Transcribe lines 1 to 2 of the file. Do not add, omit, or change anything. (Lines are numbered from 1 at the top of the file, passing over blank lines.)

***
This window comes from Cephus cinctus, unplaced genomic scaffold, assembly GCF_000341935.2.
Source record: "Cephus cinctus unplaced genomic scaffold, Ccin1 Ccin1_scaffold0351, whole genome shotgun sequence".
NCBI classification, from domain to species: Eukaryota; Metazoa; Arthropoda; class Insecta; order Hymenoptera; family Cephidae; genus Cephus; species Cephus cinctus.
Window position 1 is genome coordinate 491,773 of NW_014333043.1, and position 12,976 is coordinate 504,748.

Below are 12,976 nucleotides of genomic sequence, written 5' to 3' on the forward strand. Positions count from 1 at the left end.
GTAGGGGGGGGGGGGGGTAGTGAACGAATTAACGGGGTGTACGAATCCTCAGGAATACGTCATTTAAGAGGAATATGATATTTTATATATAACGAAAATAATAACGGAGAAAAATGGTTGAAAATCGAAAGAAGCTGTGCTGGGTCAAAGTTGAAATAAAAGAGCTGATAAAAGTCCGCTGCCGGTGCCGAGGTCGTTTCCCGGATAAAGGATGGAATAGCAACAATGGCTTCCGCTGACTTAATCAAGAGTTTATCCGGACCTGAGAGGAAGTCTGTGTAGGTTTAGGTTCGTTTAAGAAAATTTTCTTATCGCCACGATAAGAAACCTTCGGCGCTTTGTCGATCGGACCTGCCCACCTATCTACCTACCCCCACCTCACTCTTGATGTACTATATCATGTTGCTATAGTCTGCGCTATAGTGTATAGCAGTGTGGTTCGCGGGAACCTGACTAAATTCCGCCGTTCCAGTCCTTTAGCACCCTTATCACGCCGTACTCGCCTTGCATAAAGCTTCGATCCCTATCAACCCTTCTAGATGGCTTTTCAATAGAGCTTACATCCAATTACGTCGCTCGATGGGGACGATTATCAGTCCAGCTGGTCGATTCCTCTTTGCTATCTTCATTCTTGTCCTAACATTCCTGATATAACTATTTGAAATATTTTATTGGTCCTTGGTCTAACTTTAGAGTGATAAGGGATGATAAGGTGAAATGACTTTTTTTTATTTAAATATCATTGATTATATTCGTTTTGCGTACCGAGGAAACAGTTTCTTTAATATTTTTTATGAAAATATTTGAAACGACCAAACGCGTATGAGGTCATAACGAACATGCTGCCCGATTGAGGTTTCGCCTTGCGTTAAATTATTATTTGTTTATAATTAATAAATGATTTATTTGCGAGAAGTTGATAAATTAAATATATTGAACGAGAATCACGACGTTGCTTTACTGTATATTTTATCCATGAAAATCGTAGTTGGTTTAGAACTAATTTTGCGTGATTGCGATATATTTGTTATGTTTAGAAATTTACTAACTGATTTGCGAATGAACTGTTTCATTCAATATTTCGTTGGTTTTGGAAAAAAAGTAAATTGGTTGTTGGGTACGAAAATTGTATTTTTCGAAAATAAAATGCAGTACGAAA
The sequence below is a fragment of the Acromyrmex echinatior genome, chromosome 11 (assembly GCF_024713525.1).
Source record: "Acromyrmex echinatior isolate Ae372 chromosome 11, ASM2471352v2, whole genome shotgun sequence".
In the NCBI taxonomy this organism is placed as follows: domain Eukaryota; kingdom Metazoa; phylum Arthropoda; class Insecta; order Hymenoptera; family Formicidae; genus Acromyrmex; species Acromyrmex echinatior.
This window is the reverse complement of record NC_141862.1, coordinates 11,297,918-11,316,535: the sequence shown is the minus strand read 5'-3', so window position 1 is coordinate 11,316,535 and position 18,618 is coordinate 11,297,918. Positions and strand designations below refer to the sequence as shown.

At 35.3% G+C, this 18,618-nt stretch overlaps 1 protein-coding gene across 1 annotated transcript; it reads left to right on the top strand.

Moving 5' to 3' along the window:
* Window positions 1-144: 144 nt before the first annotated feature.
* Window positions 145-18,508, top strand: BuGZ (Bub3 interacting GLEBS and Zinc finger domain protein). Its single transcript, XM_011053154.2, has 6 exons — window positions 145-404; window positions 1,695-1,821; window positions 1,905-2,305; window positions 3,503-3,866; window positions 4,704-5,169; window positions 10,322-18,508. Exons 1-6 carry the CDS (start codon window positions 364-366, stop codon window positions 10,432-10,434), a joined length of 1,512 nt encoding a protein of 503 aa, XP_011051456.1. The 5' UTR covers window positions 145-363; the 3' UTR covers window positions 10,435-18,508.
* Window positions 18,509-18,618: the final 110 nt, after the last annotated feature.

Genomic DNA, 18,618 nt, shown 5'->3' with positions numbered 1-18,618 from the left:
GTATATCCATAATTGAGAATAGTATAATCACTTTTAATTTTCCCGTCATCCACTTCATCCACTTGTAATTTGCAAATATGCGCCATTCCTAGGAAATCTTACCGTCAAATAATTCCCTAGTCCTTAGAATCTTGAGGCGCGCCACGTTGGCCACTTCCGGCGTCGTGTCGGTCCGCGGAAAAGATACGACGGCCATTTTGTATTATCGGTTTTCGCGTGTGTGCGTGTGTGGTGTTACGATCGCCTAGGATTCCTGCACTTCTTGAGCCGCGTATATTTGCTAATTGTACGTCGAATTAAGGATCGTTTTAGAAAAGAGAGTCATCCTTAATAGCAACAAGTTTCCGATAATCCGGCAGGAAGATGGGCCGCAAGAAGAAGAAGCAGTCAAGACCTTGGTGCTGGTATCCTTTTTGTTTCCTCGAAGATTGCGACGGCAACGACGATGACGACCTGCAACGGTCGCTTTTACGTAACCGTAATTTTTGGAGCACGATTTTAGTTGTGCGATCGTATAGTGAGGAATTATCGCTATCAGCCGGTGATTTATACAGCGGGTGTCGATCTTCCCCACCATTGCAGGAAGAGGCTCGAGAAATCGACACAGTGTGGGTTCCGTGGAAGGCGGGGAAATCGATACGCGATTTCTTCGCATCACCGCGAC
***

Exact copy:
This window comes from Cephus cinctus, unplaced genomic scaffold, assembly GCF_000341935.2.
Source record: "Cephus cinctus unplaced genomic scaffold, Ccin1 Ccin1_scaffold0351, whole genome shotgun sequence".